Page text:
Business Maverick


No change: SARB likely to hold rates, say economists

No change: SARB likely to hold rates, say economists
South African Reserve Bank Governor Lesetja Kganyago (Photo: Waldo Swiegers / Bloomberg via Getty Images)

The SA Reserve Bank is seen holding rates this week at the conclusion of its last scheduled Monetary Policy Committee meeting for 2019. Given anaemic economic growth, weak demand and low inflation, a minority of economists are making a case for a cut.

The SA Reserve Bank (SARB) in the view of most economists will leave its key lending rate unchanged at 6.5% on Thursday 21 November when the Monetary Policy Committee (MPC) concludes its 2019 season. In a Reuters poll of 28 economists, 21 expected the MPC to keep rates steady, while seven said they expected a cut of 25 basis points.

Analysts who expect the SARB to hold despite the tame inflation environment and sluggish economic growth, note the worsening fiscal situation and mounting concerns about the prospects of a Moody’s downgrade, which could send the rand into a tailspin.

While the SARB will undoubtedly take note of the benign outlook for inflation, we are of the view that the SARB will exercise caution. We expect the SARB to keep rates on hold on the back of SA’s deteriorating fiscal metrics, Moody’s putting SA on negative watch and pressure on the ZAR which is seen limiting the SARB’s ability to adopt a more accommodative policy stance,” Kieran Siney, a markets analyst at ETM Analytics, told Business Maverick.

That said, the inflation outlook would seem to give the central bank some room to give consumers, and the ailing retail sector, an early Christmas present, albeit a small one. In September, South African consumer inflation slowed to 4.1% from 4.3% in August.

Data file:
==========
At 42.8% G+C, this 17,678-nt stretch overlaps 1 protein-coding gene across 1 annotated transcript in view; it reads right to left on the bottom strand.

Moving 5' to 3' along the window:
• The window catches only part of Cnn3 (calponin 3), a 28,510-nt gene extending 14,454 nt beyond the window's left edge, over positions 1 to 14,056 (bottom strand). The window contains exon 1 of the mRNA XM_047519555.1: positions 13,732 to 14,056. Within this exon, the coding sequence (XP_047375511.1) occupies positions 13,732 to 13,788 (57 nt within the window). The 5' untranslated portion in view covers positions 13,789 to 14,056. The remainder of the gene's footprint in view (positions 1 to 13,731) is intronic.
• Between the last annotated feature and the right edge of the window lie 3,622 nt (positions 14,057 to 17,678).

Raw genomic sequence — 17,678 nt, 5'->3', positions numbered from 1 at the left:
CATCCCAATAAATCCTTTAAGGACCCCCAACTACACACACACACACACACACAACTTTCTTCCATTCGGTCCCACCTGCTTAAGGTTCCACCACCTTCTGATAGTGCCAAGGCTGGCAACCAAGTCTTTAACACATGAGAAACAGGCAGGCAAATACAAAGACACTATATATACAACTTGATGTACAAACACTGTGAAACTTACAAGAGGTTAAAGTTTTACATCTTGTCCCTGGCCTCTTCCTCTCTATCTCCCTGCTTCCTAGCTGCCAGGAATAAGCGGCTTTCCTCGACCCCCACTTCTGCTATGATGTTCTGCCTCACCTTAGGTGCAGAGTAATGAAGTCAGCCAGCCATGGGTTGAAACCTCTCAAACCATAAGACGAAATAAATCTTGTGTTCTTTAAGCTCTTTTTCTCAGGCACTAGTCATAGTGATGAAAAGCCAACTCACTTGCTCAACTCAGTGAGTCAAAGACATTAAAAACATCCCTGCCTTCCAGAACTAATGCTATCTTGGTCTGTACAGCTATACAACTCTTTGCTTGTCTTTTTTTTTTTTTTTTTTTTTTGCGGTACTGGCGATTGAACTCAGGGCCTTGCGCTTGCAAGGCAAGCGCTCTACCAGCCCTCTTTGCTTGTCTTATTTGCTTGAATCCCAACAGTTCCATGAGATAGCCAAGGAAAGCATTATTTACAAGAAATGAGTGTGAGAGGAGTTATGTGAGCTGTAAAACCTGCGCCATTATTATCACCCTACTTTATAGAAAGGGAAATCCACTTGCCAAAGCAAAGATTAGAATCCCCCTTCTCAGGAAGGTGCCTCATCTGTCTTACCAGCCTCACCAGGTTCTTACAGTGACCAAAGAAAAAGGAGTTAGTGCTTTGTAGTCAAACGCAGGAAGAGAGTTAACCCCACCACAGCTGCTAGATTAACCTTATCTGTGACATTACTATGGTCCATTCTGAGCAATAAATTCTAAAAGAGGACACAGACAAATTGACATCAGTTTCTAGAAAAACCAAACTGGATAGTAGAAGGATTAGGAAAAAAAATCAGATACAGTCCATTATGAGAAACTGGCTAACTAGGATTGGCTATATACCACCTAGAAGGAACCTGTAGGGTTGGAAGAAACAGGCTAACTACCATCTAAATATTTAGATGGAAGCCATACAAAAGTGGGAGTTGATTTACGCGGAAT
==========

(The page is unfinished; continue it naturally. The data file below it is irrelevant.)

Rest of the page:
Statistics South Africa (StatsSA) noted the following when it unveiled that data last month:

The inflation rate has hovered between 4% and 5% since December last year and has been below 4.5% for the past three months. More significantly, it has remained below the South African Reserve Bank’s (SARB) 6% monetary policy ceiling since April 2017.”

The October inflation figure will be released on Wednesday, the day ahead of the SARB’s decision, and is expected to remain muted.

Relatively low inflation is, sadly, in part a product of slow growth and high unemployment, which are blunting demand pressures in the economy. Indeed, a slew of data suggests the economy may have contracted in the third quarter.

The SARB’s views on that score will be of more than passing interest when Governor Lesetja Kganyago reads the MPC statement after 3pm on Thursday. A Q3 contraction could potentially herald a recession if the economy is still shrinking this quarter. That would support the view that a bit of monetary stimulus won’t hurt, and the SARB has signalled it may not be averse to such an idea.

While the SARB has long attributed weak growth to structural factors, its October Monetary Policy review appears to acknowledge a role for monetary policy in offsetting weak demand… we see room for the SARB to cut the policy rate,” Razia Khan, chief Africa economist for Standard Chartered Bank, said in a research note.

There are other factors at play here. Take food inflation, which at first glance seems to be well contained, running at 3.9% in September. But the drought is pushing up prices for key products at an alarming rate.

Bread and cereal prices have increased significantly in the past 12 months due to poor harvests. Within this product group, super maize prices increased 15.7% year-on-year in September, and special maize by 31.3%. Brown bread prices were up by 7.6%,” StatsSA said last month.

Maize, of course, is the caloric staple of South Africa’s poor and working classes, so inflation is, in reality, taking a huge bite out of the limited income of such households. This is drought-driven, and so a small rate cut is hardly going to drive such prices higher. But it could relieve some of the pressure on debt-laden, lower-income households, and if it stokes demand it could also help on the employment front.

The SARB’s MPC certainly has plenty to chew on at its meeting this week. BM


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